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EHHA Rev A - Interest Thread - Page 104

post #1546 of 1733
Well, that certainly is not expected.

What does your bias measure on each side?
post #1547 of 1733

I also had a channel on a Rev.A that had high offset. It turned out to be a bad solder joint on a resistor, which I believe was R12, so you might recheck

all of your joints. The bad one on mine looked perfectly fine until I pushed down on the top of the resistor, when I discovered that the solder didn't adhere

to the board foil. Sneaky little bugger.

post #1548 of 1733

The problem is coming from the tube itself - swapping the tubes

brings the high offset to the other board and vice versa.

 

Bias is ~200mV each side after warming up.

 

 

Alex says that this is within the normal behavior.

The servo has to be that slow.

 

 

Well, seems that I will have to get an e12 and stuff it into the

already packed case :-( (There's room left, but wiring is tricky)

 

What brings me to another question - why do you use two e12s for the Ehha?

The relay can delay up to four channels - so one board should be sufficient?

 

Nonetheless - I'm happy that the amp lives now :-D

post #1549 of 1733

I'm back with another problem.

 

I have now wired the inputs, the pot and the headphone jack.

 

 

It plays music without any flaw - but I have a very loud hum one the left

and a more quiet one on the right channel.

 

I used wiring method one and all the signal carrying wires all fully shielded.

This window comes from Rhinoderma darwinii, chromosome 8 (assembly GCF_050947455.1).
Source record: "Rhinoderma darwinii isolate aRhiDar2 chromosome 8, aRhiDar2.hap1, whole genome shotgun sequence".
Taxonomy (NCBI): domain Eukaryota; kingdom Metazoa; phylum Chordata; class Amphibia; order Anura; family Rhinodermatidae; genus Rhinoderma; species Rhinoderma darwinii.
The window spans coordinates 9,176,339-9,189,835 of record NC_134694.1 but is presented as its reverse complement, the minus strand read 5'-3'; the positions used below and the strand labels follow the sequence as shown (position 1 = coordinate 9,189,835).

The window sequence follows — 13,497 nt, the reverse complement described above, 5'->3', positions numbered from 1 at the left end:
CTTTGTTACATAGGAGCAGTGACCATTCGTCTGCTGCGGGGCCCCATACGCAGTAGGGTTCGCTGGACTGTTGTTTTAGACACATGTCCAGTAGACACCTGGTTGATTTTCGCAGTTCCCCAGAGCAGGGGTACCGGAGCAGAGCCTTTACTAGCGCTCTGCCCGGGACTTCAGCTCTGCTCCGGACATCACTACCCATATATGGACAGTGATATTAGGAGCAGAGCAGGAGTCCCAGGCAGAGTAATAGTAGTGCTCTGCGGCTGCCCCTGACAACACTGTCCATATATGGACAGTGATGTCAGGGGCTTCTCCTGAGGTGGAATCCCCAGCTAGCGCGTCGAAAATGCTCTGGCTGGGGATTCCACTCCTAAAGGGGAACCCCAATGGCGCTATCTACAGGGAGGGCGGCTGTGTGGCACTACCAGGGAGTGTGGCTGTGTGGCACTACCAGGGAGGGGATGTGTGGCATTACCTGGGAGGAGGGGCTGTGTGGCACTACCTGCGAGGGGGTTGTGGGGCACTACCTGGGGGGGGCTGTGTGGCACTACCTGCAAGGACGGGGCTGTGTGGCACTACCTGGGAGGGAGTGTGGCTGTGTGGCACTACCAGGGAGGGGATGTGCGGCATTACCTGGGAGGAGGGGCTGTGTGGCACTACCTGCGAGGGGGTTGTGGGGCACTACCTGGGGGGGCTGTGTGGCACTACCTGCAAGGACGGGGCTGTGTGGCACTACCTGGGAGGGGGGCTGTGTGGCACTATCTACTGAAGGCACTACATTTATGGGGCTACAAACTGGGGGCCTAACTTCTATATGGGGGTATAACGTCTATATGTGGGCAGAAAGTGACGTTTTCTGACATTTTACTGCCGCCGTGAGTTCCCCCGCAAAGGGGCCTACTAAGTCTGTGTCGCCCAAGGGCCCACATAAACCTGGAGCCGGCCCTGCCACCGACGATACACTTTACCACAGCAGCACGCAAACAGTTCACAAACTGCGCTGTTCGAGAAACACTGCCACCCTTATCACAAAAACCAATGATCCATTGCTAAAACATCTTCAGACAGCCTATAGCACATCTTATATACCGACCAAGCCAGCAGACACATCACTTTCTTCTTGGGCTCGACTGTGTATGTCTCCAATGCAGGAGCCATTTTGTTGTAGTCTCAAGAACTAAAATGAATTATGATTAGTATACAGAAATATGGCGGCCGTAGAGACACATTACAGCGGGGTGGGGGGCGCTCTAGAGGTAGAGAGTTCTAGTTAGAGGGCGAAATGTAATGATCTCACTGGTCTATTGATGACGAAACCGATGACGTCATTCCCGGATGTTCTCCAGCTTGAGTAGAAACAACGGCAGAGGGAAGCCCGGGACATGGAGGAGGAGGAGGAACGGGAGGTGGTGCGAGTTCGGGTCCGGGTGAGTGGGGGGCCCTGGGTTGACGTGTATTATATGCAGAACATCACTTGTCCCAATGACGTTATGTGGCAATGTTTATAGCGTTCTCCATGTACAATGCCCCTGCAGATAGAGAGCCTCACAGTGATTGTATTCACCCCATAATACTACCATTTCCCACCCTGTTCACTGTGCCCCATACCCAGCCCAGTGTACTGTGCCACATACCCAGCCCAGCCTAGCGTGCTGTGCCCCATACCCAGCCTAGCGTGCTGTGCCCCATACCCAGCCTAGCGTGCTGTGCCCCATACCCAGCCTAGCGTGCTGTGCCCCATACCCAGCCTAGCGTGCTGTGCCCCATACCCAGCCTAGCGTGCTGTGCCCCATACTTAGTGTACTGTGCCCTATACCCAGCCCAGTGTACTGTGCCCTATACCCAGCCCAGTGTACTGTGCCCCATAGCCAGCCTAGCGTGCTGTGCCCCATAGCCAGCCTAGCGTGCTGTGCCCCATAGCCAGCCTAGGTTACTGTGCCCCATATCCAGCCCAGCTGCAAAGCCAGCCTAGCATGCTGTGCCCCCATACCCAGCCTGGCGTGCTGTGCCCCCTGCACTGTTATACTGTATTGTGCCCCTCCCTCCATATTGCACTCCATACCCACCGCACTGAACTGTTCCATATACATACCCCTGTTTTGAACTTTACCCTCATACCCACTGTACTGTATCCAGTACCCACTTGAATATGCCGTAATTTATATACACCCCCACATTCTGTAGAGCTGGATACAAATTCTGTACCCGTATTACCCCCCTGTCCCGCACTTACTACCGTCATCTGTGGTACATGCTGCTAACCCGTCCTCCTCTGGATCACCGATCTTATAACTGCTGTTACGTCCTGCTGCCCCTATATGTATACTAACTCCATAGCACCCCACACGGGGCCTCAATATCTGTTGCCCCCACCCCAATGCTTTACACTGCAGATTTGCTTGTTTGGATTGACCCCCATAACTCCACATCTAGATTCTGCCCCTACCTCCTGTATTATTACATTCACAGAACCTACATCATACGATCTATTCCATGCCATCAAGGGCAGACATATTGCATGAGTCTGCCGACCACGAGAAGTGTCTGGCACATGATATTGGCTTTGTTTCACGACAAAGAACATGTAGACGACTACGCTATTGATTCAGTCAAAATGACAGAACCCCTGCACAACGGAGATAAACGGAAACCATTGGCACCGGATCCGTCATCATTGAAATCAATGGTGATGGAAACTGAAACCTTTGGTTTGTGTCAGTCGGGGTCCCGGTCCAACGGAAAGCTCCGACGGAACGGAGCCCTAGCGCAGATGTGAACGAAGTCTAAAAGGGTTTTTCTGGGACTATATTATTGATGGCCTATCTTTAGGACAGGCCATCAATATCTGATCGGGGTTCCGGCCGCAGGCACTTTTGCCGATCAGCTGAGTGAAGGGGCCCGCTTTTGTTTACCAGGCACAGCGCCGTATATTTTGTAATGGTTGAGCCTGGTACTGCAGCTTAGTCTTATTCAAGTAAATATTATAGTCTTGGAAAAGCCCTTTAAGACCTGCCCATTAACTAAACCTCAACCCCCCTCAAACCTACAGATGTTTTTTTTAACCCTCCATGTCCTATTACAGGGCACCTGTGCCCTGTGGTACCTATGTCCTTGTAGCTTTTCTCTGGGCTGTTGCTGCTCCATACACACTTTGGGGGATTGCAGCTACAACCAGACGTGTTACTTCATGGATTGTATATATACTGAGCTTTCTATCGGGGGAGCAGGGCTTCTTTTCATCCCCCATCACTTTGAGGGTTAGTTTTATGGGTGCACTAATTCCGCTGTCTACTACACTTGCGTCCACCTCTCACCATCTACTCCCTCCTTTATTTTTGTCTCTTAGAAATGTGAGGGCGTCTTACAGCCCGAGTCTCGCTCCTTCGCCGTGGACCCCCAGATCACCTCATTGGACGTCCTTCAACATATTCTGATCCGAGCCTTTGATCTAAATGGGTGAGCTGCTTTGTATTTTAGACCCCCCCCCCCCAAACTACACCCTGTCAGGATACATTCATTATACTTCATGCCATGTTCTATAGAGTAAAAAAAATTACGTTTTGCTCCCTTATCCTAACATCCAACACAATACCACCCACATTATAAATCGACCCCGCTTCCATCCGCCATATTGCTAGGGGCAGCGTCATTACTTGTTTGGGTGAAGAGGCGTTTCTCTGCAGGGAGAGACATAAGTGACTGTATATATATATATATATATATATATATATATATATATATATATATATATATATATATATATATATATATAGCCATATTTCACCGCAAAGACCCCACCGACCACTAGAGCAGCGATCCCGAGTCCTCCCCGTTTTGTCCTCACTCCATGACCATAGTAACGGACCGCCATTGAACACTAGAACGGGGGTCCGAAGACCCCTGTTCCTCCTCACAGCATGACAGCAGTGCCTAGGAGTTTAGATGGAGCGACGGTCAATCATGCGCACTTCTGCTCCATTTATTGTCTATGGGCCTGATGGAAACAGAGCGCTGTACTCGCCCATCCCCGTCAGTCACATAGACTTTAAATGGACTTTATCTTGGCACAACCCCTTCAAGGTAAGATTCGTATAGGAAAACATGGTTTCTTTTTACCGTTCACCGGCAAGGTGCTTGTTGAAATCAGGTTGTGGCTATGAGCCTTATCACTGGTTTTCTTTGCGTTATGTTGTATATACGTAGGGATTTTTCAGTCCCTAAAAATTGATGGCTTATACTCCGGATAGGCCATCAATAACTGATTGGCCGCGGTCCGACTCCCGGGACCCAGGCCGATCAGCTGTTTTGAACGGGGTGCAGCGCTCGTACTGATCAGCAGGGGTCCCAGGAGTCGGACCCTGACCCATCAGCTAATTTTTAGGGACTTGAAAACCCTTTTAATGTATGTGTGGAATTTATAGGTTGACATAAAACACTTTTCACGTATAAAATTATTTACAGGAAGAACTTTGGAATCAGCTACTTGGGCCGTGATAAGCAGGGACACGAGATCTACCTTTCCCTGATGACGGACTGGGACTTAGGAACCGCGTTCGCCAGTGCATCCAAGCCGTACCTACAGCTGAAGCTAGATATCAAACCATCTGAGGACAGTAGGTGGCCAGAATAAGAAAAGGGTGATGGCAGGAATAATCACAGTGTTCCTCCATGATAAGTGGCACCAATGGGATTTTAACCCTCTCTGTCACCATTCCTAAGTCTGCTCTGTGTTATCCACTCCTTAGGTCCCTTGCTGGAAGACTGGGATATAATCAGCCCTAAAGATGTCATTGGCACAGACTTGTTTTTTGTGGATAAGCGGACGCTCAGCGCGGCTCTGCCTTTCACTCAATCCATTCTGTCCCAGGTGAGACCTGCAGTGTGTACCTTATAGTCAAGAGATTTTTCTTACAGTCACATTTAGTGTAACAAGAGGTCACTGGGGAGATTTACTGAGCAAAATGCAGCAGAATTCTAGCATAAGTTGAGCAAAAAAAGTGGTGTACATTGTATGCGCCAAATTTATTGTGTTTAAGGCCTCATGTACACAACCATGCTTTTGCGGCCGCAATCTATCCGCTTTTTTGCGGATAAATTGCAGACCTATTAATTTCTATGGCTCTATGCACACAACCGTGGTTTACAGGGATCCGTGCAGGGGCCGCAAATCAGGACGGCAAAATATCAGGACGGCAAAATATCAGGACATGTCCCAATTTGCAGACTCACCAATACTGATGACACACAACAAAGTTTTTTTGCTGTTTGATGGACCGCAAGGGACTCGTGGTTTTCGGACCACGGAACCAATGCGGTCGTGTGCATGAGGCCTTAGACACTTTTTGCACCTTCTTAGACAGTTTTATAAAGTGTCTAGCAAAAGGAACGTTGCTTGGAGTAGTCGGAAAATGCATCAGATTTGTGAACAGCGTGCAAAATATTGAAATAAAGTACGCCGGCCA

I'll post a picture of the inside of the amp tomorrow.

post #1550 of 1733
You do not have to use an e12. You could just let the amp warm up and the bias settle before plugging in the headphones. I would advise you do that anyway, even with an e12.

You need two e12 as the EHHA rev A boards have independent power supplies. One e12 for each supply. You could get by with one, but, it is not an optimal solution. There is a complete discussion on this topic earlier in the thread. I would suggest you search it out and read the various opinions.
post #1551 of 1733

Hi Sathimas,

 

the hum problem you are describing most possibly is a grounding issue... like a ground loop because you have two ground points (probably not) or something else.

In one of my builds I had hum because I attached the shield of the input wiring on both sides... duh. Took me forever to find it (glad it's years ago ;)).

 

Anyway good to hear that your EHHA is playing music now!

post #1552 of 1733

Concerning the offset - of course I could always disconnect phones.

I'll do that anyway.

 

But I also use the EHHA as PreAmp for my active speakers 

AND I am not the only one using it, my wife has a bad influance

on technical gear ;-)

 

So it's just to be sure - and to have the delay.

I also understand why I should use to of them after some reading,

but as you see, the case is more than packed and two would not

really fit. (The small sheet of paper is about the size of an e12)

 

 

 

Concerning the hum:

 

First, a picture:

 

 

I have one star ground, all ground connections got to that point

and from there another wire goes to the ground connector on the AC input.

(Yellow lines ;-)  )

 

If I disconnect the wire from SG to the AC-inlet, the hum is still there.

 

 

Input ground is isolated from the chassis (using neutrik jacks) and just

conncted to the pot (and SG on the boards from there.)

 

The output wiring is just temporary.

 

 

Any idea where to start from?


Edited by Sathimas - 12/11/13 at 1:49am
post #1553 of 1733

Hi;